Charles Stanley – Making Him Known


Acts 17:16-33

There are three questions everyone needs to know how to answer correctly: Who is the one true God? What is He like? And is it possible to have a personal relationship with Him? Throughout the history of mankind, countless people from every nation have grappled with these questions.

When the apostle Paul was in Athens, he provided answers for the people there by preaching about Jesus. Today Christians continue to share about Jesus because it is God’s will that every single person have the correct answer to those three questions (1 Tim. 2:3-4). There is great need. Think about how many people are involved in the myriad religions all over the world. Most live in fear, uncertainty, and darkness.

Imagine that we are walking into church one Sunday morning and sitting in front of a giant statue made of bronze or gold. We might sing a few songs in honor of it, listen to a sermon, then take up an offering and lay it at the foot of the statue. After some additional music, church is over and we return to our houses. What would we carry home with us? What assurance could we claim? There would be no joy, peace, or assurance in this life or for the life to come because we bowed down to something that is lifeless and unable to hear us.

As believers, we know the one true God. There is a world full of people who long to know Jesus, but they have never heard about Him. Do not be content just to live your Christian life. Find a way to share your peace and joy with someone else.

Bible in One Year: Matthew 19-21

Our Daily Bread — United in Christ

Read: Mark 3:13-19

Bible in a Year: Isaiah 32-33; Colossians 1

He appointed twelve that they might be with him and that he might send them out to preach.—Mark 3:14

When we come across a list of names in the Bible, we might be tempted to skip over it. But we can find treasures there, such as in the list of the twelve apostles whom Jesus called to serve in His name. Many are familiar—Simon whom Jesus called Peter, the rock. Brothers James and John, fishermen. Judas Iscariot, the betrayer. But we could easily overlook that Matthew the tax collector and Simon the Zealot must once have been enemies.

Matthew collected taxes for Rome, and therefore, in the eyes of his fellow Jews, collaborated with the enemy. Tax collectors were despised for their corrupt practices and for requiring the Jewish people to give money to an authority other than God. On the other hand, before Jesus’s call, Simon the Zealot was devoted to a group of Jewish nationalists who hated Rome and sought to overturn it, often through aggressive and violent means.

Although Matthew and Simon held opposing political beliefs, the Gospels don’t document them bickering or fighting about them. They must have had at least some success in leaving their previous allegiances behind as they followed Christ.

When we too fix our eyes on Jesus, the God who became Man, we can find increasing unity with our fellow believers through the bond of the Holy Spirit. —Amy Boucher Pye

Father, Son, and Holy Spirit, You exist in perfect harmony. May Your Spirit dwell in us that the world might see You, and believe.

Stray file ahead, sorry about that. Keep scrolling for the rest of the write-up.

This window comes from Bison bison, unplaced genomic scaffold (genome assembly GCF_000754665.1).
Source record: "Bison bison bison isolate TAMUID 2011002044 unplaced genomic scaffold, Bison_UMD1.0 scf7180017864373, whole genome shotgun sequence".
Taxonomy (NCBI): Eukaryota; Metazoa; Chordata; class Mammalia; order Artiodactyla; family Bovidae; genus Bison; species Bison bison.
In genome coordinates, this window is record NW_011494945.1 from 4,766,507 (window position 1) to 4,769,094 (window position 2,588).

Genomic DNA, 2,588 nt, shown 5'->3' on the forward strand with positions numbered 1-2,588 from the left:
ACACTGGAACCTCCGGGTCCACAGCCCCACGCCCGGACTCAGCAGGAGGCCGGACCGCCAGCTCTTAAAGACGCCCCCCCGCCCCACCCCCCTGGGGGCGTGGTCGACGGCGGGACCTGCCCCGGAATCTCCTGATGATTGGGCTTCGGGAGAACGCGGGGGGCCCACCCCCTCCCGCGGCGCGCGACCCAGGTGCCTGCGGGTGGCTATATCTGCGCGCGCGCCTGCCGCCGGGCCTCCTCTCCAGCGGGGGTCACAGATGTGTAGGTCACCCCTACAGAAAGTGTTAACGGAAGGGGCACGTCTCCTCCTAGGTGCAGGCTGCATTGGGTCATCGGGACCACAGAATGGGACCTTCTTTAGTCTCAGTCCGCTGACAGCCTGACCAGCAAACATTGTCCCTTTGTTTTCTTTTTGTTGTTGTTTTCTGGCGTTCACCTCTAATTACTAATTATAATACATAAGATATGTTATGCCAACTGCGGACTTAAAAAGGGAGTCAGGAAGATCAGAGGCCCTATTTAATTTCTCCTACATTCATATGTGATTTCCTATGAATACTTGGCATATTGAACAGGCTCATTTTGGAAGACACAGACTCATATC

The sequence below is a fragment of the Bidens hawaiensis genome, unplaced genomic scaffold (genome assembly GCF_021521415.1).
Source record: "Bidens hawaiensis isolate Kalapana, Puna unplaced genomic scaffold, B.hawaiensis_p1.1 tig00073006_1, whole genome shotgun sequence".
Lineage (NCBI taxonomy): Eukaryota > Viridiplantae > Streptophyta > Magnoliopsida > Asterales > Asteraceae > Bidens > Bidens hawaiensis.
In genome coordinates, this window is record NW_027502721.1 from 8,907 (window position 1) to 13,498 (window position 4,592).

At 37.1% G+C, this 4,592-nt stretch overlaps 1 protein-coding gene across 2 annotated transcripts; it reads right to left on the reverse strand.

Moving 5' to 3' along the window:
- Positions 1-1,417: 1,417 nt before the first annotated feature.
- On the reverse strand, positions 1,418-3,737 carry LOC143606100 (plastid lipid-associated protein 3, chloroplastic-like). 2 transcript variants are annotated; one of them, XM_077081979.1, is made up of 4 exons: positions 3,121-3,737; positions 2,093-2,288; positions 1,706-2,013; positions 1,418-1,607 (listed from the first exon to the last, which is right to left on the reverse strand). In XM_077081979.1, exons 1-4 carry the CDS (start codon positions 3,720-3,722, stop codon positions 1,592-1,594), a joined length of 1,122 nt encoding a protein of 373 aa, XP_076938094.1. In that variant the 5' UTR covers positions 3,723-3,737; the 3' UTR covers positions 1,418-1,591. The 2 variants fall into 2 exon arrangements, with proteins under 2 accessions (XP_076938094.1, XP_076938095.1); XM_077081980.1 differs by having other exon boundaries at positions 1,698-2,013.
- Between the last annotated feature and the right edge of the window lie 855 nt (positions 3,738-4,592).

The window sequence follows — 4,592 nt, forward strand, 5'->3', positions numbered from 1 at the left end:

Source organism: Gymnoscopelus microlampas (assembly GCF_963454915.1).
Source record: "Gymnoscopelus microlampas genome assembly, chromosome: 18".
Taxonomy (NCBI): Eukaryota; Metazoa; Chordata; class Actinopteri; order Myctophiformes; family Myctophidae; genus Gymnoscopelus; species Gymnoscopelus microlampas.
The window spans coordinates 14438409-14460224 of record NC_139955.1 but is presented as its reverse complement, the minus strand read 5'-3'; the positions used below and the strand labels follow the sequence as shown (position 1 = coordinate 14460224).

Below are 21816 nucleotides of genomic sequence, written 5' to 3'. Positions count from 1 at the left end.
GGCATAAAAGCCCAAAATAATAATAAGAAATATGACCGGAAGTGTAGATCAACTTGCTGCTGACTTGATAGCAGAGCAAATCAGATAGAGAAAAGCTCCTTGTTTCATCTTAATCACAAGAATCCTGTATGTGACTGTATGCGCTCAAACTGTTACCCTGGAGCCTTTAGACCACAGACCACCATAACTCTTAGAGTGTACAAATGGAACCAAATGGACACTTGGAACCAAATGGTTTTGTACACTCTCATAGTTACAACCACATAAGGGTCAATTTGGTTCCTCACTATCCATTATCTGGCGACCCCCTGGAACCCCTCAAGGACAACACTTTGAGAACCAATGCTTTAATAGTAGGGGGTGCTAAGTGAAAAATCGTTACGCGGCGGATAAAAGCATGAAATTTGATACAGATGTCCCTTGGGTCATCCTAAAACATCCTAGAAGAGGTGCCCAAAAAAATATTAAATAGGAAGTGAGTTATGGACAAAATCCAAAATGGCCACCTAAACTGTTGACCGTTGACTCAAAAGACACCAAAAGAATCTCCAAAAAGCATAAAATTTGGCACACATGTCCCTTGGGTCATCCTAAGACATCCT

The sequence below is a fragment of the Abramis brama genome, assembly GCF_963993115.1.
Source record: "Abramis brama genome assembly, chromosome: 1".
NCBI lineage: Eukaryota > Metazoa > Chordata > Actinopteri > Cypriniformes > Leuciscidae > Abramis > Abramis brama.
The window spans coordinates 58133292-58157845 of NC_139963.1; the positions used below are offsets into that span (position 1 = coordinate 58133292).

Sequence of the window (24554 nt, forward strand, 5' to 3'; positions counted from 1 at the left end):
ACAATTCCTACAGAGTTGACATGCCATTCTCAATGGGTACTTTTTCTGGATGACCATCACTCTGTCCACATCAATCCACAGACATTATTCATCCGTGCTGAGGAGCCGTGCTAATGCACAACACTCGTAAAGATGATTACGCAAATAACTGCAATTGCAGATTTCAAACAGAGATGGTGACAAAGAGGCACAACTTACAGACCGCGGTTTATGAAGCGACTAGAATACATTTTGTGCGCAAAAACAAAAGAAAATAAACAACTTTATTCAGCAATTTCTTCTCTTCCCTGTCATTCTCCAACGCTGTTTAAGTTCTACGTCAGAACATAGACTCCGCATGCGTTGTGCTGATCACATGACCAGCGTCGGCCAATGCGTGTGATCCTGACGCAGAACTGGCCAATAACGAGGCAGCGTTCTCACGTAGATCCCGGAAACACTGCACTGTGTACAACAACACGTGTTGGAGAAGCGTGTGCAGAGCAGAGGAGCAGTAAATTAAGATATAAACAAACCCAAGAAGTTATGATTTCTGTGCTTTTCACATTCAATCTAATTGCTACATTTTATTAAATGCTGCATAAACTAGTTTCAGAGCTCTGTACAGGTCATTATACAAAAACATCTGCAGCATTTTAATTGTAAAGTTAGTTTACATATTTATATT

Our strongest allegiance is to Christ, who gives us unity with each other.

INSIGHT: The Twelve had two things in common. They were the first to become Rabbi Jesus’s disciples. Accepting the role of a rabbi’s disciple in ancient Israel meant living in the rabbi’s presence full-time, diligently absorbing his teachings, and recruiting more followers. Aside from Judas Iscariot, all lived up to the demands of being a disciple. Second, aside from John, all of the faithful eleven disciples gave their life spreading the message of Jesus. Only John appears to have died of natural causes. This is one of the reasons we often hear about the cost of discipleship. Though we will not all pay that cost in the same way, every disciple will face the challenges and struggles of following Jesus. Bill Crowder

John MacArthur – Strength for Today – A Right View of God

“Against Thee, Thee only, I have sinned, and done what is evil in Thy sight, so that Thou art justified when Thou dost speak, and blameless when Thou dost judge” (Psalm 51:4).

True confession involves a proper understanding of God.

Today we will see a second element of true confession in David’s prayer in Psalm 51: true confession requires not only a proper view of sin, but also a proper view of God. David gives us an understanding of four essential truths about God.

First, God is holy. Affirming God’s omniscience, David declared, “Behold, Thou dost desire truth in the innermost being, and in the hidden part Thou wilt make me know wisdom” (v. 6). David knew that because God is holy, He is never satisfied with mere external behavior.

Second, God is powerful. David prayed, “Purify me with hyssop, and I shall be clean; wash me, and I shall be whiter than snow. Make me to hear joy and gladness” (vv. 7-8). David believed God had the power to change him—unlike some who think their sinful habits are too strong for Him to overcome.

Third, God will chastise believers for their sins. David pleaded with God, “Let the bones which Thou hast broken rejoice” (v. 8). He alluded to the way shepherds sometimes dealt with wayward sheep. They would take such troublesome sheep and break one of their legs. Then they would set the leg and carry the sheep while the leg healed. Afterwards the sheep would remain close to the shepherd. Through this picturesque metaphor, David described God’s chastisement of him for his sin.